Our attitudes to rape may be geographically and historically atypical
The Guardian reports on the South African Medical Research Council publishing data relating to incidence of and attitudes related to rape. Pared down, the MRC claim that in response to their latest survey 37.4% of men stated that they had committed rape and 25.3% of women said that they had been a victim. This is consistent with a similar survey carried out by the same organisation in a different state in the country last year. The reporting on that survey also had some interesting responses indicating the prevalence of hegemonic male-male rape, which certainly could be seen as reflecting classical practice.
Noteworthy from the Guardian piece is the following:
Rachel Jewkes of the MRC said: "We see a situation where the use of violence is so widespread that not only is it seen as being legitimate but I think quite often women forget it. They just see it as a normal effect."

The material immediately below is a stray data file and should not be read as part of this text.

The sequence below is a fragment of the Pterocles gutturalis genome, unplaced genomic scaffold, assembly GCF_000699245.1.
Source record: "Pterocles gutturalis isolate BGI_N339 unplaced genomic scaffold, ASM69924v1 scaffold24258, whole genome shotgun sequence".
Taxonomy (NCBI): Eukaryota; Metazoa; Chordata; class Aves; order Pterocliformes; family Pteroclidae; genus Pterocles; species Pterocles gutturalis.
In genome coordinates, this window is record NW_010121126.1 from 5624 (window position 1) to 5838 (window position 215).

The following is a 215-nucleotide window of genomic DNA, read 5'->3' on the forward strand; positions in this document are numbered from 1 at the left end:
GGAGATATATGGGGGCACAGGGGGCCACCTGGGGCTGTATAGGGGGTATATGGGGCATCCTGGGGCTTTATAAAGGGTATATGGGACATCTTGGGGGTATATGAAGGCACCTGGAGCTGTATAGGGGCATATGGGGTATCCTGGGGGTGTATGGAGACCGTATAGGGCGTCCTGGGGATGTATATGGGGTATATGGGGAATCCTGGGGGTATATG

This last point seems that it might be particularly salient, and that our (by which I mean mainstream citizens of UK and similar societies) largely negative attitudes towards rape might obfuscate the extent to which it can be a normal part of the mechanics of a society.
South Africa is obviously a rather extreme case, having some of the highest incident rates of rape in the world. Undoubtedly there is are specific socio-historical causes behind that. Nonetheless, the extraordinary high incidency should urge caution over assuming our attitudes normal. This can be seen as part of the WIERD (Western, Educated, Industrialised, Rich and Democratic) effect identified by Henrich, Heine, and Norenzayan, which characterises the cultural biases from which we construct our sociological worldviews.
Just as rape is not atypical in SA, it was probably not atypical in ancient societies, including those of great complexity and sophistication. Rape, sadly, for many today and in the past is and was just a mundane fact of life.